I just lost momentum.

I wondered how to reveal a twenty-three-year-old story of how I had decided to stay pondering upon a chance meeting with an Italian beauty of Jazeera Club, and that you, youthful and enthusiastic as ever, took up my assignment, taking the train to Assuit to feed back on some silly intelligence gathering. That left me alone in Cairo, to receive the telegram directed to agent Spark. Mindful to keep things in order and assignments in time, I contacted Mr. H in your guise and delivered the message.

Now they are saying there wasn’t such a telegram!

“Perhaps I wasn’t with Mickey when he got the word, but I definitely knew about it,” I baffled for a while. “Did someone check correctly; sure the telegram was sent by someone in the London office? Were the archives revised perfectly?” I continued miserably.

McMahon sneered, “Why for God’s sake would this goddamn Circus ask for the execution of a British official in Cairo? Are you mad? Out of your freaking senses?”


“Don’t you 'but' me. Quit fighting for your kid. You look awfully disgusting. Putting yourself in his alley makes you look like a collaborator, or perhaps even worse, a lover whose arse misses the fun.”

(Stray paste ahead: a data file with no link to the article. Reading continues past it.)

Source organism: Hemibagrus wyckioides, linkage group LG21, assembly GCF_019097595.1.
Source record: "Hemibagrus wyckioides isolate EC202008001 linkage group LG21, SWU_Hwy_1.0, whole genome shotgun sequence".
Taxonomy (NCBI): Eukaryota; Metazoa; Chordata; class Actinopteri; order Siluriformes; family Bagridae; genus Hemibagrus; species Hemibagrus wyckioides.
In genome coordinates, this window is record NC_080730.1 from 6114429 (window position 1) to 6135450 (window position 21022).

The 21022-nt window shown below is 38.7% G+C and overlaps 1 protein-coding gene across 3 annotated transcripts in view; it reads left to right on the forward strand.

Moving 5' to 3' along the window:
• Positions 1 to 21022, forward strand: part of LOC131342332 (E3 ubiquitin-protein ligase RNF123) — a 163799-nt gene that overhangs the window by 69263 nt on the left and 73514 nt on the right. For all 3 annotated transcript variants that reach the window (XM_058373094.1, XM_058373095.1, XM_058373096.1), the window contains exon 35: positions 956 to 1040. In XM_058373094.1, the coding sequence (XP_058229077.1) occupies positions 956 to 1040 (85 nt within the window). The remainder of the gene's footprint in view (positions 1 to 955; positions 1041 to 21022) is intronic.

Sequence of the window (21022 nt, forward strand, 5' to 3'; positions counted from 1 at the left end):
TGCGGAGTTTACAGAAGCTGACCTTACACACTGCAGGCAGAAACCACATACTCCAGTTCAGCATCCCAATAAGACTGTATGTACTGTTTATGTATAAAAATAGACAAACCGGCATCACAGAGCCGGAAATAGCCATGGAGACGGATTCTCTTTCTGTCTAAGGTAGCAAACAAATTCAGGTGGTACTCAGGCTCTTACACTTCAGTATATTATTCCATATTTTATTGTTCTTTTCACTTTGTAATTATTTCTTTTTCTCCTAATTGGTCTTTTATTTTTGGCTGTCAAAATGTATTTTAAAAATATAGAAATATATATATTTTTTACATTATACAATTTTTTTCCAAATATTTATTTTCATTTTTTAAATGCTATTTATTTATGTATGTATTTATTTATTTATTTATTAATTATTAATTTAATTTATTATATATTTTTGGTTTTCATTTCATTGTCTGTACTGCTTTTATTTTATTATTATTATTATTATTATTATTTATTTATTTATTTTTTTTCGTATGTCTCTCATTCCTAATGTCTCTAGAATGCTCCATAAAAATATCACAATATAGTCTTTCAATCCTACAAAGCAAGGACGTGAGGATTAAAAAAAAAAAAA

I had to concede defeat, for the time being. “What happened of him? Aniston.”

“How on Lord’s earth would I know? Some inquisitor from fifth floor met him in Lausanne. The fool interrogated him rather revealingly. Next morning your boy flees the city. The word of mouth establishes that some French official  spotted him in Leningrad.”

There was nothing more to be said by either.

I quit the door, but you didn't quit my mind. Somehow, one of my ancient love affairs proved to be the spear with which your career and dignity were successfully violated and destroyed.

I simply couldn’t live with something like that for the rest of my life.


Find out how the hunt for the REAL mole hits upon a century old mystery, an adventure that will trace the events back to CIVIL WAR America; "Spy Hunt in Dixie",  an espionage thriller available only on